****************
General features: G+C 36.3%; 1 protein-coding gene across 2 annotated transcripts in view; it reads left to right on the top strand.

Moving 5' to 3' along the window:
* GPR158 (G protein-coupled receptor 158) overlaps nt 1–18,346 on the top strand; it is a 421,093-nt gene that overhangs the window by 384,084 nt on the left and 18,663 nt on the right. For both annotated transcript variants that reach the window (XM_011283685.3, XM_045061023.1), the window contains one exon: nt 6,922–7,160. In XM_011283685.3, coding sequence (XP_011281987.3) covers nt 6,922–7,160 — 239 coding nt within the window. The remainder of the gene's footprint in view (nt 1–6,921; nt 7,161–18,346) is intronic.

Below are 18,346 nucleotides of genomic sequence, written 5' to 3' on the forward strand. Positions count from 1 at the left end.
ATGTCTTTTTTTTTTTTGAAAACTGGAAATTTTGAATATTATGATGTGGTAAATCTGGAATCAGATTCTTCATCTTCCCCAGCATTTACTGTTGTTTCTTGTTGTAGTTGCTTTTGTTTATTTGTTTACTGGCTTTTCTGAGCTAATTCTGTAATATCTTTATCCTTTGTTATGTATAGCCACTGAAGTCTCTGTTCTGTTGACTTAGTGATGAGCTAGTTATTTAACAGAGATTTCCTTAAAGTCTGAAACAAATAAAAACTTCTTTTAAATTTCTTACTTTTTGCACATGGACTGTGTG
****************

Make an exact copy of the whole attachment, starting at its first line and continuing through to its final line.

General features: G+C 36.3%; 1 protein-coding gene across 2 annotated transcripts in view; it reads left to right on the top strand.

Moving 5' to 3' along the window:
* GPR158 (G protein-coupled receptor 158) overlaps nt 1–18,346 on the top strand; it is a 421,093-nt gene that overhangs the window by 384,084 nt on the left and 18,663 nt on the right. For both annotated transcript variants that reach the window (XM_011283685.3, XM_045061023.1), the window contains one exon: nt 6,922–7,160. In XM_011283685.3, coding sequence (XP_011281987.3) covers nt 6,922–7,160 — 239 coding nt within the window. The remainder of the gene's footprint in view (nt 1–6,921; nt 7,161–18,346) is intronic.

Below are 18,346 nucleotides of genomic sequence, written 5' to 3' on the forward strand. Positions count from 1 at the left end.
ATGTCTTTTTTTTTTTTGAAAACTGGAAATTTTGAATATTATGATGTGGTAAATCTGGAATCAGATTCTTCATCTTCCCCAGCATTTACTGTTGTTTCTTGTTGTAGTTGCTTTTGTTTATTTGTTTACTGGCTTTTCTGAGCTAATTCTGTAATATCTTTATCCTTTGTTATGTATAGCCACTGAAGTCTCTGTTCTGTTGACTTAGTGATGAGCTAGTTATTTAACAGAGATTTCCTTAAAGTCTGAAACAAATAAAAACTTCTTTTAAATTTCTTACTTTTTGCACATGGACTGTGTG